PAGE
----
Opaque, reflective structural glass, known by the trade names Vitrolite, Sani Onyx and Carrara Glass, was a popular material used in the 1920s. Introduced around the turn of the century, it was available in many colors, had a modern, rich look and was easily cleaned. Urban used black Vitrolite here and in several other interiors including a boudoir titled ‘Repose’ (1929), and for the façade of the proposed Max Reinhardt Theatre (designed 1928, not built).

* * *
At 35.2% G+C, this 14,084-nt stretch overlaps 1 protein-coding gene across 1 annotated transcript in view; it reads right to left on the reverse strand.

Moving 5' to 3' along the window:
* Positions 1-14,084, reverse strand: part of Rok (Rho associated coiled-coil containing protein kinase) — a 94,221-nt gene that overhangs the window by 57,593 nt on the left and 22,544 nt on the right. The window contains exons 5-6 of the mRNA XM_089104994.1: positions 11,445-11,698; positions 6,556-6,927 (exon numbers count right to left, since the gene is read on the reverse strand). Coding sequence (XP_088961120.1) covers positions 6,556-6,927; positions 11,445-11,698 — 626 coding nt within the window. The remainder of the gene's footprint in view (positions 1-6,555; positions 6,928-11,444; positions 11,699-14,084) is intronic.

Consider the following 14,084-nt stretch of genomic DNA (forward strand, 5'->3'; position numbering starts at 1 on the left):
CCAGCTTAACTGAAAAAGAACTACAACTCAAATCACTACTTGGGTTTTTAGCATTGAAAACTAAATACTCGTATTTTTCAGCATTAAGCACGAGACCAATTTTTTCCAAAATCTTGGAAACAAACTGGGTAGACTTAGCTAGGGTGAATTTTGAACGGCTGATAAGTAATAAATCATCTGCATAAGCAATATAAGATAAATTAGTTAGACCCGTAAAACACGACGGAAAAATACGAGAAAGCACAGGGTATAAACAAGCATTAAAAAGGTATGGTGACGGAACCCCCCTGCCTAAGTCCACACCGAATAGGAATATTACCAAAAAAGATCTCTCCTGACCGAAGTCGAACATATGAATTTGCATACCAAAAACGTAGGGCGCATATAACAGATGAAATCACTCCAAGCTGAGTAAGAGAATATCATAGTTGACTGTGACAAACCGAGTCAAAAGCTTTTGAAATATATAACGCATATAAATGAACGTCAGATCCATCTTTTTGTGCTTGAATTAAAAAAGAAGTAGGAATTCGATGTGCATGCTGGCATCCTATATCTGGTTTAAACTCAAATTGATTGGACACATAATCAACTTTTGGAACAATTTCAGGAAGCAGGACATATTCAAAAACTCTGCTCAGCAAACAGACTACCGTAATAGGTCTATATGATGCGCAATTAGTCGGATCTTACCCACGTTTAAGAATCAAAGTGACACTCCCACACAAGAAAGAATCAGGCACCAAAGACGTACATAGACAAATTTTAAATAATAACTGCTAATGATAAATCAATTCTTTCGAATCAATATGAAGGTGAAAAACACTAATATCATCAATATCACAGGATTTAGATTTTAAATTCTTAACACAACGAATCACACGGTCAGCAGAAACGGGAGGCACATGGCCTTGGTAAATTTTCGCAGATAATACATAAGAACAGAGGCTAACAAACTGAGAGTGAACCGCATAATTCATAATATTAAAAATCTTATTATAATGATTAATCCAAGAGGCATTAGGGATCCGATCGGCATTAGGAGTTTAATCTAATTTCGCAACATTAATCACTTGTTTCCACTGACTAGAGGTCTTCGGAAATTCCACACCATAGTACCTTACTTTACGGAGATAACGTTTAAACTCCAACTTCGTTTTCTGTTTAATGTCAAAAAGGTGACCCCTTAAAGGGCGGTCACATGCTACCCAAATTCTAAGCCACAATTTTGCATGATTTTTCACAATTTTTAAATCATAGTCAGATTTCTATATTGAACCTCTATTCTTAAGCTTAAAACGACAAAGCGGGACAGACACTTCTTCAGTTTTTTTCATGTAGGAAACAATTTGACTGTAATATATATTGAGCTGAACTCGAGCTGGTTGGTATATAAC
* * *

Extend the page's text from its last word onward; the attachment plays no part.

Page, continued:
In the Wormser bedroom, Urban’s use of highly polished black glass, paired with a silvered ceiling and black lacquered woodwork, created a glamorous, modern effect. While creating the illusion of extended space, it also brought vitality to the room through the changing reflection of moving bodies and light.
Because Vitrolite is no longer produced, and the required quantity of salvaged Vitrolite was unavailable, highly polished extruded black acrylic panels that emulate the density, reflectivity and sheen of the original material were used for this recreation of the room.